Louise reminded me that we are all victims of this. The men, too. The confusion, the overstepping, the passed on behaviors and the challenge to change it are here for us all. She said what I needed to hear, “you can still love them.” Because I do. I actually do care for and appreciate that security guard. He has a beautiful spirit. This is where the complexity lies. My love for my dad is huge. He absolutely did not mean to cause harm. He thought he was being charming. In many ways, he was. I am sure he made many women feel good about themselves. He certainly me feel good about myself. A dapper, handsome man from an American-Italian culture where adoring and flattering women was just what a man did. It is not that I think flirting or flattering someone is wrong. It is healthy and human. I love being adored. I do laugh easily. I do have an open heart. I just want it to be respected, as I believe most women do. I want men to not assume we like being looked up and down, or that we enjoy having their arm put around us, or kissed just because we smiled and laughed with them. I care for many of the men who didn’t realize what they were doing or, if they did, were suffering so much that they couldn’t choose another way. And my confusion over what is appropriate affection and what is not and how I can respond is not just mine. It belongs to our culture, to our society, to our families. It is a conversation that needs to be kept alive. As I hear the almost daily reporting of sexual harassment among public figures I am affirmed and relieved. Finally. This has been long overdue. Let’s have this conversation. Let’s look at this messy, complicated, painful place in all of us. I have made my share of regretful choices, stepped over boundaries, and caused pain that I continue to have to forgive myself for.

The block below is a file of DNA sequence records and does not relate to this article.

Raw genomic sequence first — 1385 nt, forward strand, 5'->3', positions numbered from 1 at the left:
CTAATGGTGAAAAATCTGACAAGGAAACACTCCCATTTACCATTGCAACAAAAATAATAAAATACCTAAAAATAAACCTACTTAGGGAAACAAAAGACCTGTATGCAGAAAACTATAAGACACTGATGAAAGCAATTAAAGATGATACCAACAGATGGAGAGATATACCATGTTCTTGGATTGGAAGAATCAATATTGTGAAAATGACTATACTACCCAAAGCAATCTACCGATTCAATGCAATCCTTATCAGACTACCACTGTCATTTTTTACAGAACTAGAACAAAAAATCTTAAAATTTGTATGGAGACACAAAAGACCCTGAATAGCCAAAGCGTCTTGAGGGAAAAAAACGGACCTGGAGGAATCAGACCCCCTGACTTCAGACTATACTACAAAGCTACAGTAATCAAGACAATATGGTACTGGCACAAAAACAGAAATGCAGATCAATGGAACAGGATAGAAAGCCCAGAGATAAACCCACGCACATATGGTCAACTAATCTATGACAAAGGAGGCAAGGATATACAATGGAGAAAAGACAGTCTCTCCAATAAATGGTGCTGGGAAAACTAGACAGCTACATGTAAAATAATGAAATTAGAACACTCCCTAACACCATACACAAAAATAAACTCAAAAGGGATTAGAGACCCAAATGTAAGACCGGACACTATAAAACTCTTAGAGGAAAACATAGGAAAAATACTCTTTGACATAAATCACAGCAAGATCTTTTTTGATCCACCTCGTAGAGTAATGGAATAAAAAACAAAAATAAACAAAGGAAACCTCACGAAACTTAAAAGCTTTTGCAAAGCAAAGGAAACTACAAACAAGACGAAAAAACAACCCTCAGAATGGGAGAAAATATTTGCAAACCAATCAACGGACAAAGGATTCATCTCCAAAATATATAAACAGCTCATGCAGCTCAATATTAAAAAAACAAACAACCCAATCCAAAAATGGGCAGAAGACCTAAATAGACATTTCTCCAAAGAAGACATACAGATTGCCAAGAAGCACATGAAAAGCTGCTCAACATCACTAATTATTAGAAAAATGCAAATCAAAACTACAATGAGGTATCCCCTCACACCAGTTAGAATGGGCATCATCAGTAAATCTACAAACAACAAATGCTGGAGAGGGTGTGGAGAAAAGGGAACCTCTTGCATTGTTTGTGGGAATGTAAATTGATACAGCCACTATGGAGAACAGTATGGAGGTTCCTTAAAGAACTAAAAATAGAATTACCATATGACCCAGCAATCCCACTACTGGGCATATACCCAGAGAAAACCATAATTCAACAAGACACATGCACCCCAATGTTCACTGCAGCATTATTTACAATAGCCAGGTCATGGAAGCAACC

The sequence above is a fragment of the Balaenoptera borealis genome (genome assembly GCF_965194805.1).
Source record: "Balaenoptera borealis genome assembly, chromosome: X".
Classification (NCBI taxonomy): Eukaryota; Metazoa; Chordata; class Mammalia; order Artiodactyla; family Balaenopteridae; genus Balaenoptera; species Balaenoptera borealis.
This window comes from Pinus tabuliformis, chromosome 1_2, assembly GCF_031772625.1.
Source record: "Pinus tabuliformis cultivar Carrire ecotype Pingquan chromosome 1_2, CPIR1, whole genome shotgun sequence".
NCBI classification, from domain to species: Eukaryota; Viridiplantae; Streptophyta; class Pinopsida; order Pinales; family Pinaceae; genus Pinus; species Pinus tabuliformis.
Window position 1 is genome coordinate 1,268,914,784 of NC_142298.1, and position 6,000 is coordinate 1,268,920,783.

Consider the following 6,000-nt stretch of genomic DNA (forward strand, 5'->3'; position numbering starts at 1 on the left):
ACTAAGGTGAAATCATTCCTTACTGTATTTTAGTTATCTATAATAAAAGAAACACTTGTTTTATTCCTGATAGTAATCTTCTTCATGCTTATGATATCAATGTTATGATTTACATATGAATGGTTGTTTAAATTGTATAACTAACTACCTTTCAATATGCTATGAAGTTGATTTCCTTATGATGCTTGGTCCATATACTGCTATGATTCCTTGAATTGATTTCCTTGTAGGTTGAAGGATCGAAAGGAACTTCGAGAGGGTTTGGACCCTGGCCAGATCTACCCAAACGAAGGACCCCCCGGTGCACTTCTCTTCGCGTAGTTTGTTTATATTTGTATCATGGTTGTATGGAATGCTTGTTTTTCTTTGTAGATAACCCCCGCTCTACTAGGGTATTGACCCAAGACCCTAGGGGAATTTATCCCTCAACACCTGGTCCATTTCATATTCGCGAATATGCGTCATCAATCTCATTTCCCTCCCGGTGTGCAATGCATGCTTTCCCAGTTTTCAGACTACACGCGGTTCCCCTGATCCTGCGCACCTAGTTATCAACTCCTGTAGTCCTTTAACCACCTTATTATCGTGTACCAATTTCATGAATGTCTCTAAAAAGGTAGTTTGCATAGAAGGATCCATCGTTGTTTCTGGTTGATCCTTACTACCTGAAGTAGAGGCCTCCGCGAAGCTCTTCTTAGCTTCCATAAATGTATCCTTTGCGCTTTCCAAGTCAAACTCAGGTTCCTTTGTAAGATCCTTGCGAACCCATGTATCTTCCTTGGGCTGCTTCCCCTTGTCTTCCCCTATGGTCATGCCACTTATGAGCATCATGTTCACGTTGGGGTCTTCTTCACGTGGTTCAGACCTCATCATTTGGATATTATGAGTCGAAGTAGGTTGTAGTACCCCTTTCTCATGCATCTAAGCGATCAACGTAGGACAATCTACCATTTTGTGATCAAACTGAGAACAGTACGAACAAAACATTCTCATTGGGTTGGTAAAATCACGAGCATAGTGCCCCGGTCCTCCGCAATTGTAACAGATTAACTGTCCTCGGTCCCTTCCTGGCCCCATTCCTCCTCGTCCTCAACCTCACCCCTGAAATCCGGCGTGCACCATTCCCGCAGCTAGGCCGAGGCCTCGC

I still can’t write the words, “me too.” Louise says that’s okay. Her permission gives me permission. Permission to let this take its time in me and in society. My life experiences have demonstrated how different men and women are. We can find our differences and celebrate them. Let’s keep moving humanity forward. It is hard work, but what else is there to do. I will have these conversations with my kids. I will keep being aware of the errors I make in parenting, in responding to life in ways that are unconsciously sexist. I know I make them. In having the conversation with Louise, I got support I didn't know I needed. She generously offered to show up on my last evening to see me out the door on my terms. In talking with her, I was able to bring the whole story to my fiance who I was holding back from because I felt ashamed. Mike met me at the office that last night, too, to support me leaving on my terms. It opened communication between us, which is what we must all do. I do believe we will get to a place where we are not threatened by the other sex. We are painfully on our way. It takes courage to look at ourselves, to be honest with ourselves, and to see the suffering we all share. This takes true strength and genuine power. This takes a “real man” and a “real woman.” We need to be willing to look at our pain, our shame, our regrets and we need to forgive and begin again. I am on my way. I forgive myself for my own confusion and lack of clarity. I forgive the men who didn't know they were making me uncomfortable. I forgive the ones who did, too.